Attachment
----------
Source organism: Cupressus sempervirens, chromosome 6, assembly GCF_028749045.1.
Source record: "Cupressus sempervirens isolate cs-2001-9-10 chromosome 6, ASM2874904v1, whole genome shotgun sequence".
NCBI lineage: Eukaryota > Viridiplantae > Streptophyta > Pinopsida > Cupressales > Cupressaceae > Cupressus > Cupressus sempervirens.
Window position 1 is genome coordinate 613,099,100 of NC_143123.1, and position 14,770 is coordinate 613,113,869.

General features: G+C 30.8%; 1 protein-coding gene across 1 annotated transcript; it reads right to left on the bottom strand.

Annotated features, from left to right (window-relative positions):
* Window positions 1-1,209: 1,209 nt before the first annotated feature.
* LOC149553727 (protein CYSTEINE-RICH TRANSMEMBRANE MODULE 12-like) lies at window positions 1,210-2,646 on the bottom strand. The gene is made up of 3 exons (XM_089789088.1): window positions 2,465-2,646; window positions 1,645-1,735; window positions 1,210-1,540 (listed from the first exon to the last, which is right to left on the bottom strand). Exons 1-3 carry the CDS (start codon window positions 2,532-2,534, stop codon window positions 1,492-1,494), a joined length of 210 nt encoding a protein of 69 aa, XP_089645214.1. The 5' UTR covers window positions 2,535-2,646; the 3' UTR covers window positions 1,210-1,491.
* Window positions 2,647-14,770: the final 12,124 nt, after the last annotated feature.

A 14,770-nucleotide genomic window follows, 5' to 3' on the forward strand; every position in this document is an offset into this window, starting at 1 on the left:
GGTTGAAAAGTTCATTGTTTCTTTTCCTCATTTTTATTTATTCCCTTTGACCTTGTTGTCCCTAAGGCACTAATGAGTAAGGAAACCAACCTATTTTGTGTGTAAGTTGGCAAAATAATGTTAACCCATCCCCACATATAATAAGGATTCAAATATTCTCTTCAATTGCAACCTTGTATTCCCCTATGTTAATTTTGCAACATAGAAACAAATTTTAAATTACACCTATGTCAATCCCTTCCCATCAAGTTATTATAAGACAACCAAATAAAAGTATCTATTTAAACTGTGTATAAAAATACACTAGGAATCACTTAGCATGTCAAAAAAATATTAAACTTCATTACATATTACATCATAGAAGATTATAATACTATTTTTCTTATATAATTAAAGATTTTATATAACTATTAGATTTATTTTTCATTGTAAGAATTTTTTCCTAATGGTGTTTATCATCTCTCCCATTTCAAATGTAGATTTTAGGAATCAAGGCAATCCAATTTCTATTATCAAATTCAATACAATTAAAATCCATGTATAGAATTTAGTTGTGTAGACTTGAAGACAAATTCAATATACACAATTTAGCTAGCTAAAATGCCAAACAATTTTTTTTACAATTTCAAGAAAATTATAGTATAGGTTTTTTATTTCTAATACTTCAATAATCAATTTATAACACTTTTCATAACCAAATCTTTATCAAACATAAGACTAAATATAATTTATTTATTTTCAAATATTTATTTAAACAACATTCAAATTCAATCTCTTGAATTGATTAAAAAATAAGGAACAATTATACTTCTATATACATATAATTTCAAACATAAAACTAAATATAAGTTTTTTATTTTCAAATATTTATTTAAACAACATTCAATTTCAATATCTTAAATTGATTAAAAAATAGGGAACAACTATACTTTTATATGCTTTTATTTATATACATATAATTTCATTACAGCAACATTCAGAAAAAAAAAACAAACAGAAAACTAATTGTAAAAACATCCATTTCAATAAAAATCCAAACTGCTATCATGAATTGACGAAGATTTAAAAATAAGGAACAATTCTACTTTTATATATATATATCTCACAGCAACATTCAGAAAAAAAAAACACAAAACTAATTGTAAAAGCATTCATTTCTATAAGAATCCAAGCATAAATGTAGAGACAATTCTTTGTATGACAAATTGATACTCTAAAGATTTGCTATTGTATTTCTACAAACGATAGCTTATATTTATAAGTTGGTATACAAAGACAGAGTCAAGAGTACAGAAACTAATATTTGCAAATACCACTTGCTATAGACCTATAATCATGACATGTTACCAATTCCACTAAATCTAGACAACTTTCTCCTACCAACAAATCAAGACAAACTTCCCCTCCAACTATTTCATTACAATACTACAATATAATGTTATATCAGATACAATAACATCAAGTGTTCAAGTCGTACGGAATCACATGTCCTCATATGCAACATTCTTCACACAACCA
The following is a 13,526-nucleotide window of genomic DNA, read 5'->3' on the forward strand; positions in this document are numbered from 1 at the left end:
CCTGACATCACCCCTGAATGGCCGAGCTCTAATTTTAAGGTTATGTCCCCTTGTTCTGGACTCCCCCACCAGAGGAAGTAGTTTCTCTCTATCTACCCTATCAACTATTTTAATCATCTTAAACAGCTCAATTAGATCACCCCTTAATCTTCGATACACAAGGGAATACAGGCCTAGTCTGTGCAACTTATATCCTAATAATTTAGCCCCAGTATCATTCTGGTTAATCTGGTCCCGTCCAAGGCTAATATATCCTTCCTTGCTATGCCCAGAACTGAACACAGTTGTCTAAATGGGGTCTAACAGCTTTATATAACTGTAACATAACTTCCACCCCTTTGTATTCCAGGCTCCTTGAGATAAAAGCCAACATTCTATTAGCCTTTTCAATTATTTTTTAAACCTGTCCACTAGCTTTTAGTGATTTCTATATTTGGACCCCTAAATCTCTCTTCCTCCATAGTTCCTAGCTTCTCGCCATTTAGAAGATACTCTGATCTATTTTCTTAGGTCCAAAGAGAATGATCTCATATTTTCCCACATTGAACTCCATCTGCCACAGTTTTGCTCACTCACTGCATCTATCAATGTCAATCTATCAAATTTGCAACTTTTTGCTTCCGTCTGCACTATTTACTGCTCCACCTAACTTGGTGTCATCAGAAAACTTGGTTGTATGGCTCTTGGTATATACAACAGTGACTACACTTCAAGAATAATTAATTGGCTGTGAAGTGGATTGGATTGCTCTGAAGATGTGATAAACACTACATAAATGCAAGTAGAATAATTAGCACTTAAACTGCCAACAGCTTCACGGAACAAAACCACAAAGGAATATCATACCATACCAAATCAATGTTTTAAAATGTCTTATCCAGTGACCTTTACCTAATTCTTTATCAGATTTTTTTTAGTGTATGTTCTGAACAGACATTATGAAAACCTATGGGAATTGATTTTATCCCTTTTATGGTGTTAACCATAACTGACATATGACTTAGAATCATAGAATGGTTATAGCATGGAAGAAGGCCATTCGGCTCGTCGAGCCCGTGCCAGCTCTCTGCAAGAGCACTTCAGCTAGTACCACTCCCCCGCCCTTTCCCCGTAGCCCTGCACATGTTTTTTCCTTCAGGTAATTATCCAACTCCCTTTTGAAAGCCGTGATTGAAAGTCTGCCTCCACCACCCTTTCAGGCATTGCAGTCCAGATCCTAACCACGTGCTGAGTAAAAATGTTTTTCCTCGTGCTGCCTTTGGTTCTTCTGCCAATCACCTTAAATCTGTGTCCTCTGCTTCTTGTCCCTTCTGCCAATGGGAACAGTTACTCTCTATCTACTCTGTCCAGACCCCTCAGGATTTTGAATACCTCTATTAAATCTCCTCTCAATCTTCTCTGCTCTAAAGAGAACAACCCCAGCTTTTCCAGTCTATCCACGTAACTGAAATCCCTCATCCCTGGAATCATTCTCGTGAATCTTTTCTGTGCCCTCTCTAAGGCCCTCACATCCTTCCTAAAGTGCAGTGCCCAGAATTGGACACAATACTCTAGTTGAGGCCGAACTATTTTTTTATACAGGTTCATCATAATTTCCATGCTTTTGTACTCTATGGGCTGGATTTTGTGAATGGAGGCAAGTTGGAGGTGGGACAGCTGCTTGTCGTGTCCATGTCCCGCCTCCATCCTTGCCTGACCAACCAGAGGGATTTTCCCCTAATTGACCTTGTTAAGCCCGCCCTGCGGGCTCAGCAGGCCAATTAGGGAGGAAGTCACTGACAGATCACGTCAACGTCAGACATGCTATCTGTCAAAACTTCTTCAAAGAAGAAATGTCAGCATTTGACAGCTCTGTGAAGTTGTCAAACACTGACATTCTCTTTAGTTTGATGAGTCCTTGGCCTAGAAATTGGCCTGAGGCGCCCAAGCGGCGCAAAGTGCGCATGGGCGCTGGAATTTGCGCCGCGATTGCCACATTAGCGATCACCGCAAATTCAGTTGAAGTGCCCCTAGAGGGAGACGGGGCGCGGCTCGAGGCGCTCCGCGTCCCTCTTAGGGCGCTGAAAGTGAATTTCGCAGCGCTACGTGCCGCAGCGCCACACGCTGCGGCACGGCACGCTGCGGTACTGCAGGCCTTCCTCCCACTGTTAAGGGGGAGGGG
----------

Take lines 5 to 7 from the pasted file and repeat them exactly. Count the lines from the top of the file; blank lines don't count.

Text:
General features: G+C 30.8%; 1 protein-coding gene across 1 annotated transcript; it reads right to left on the bottom strand.

Annotated features, from left to right (window-relative positions):
* Window positions 1-1,209: 1,209 nt before the first annotated feature.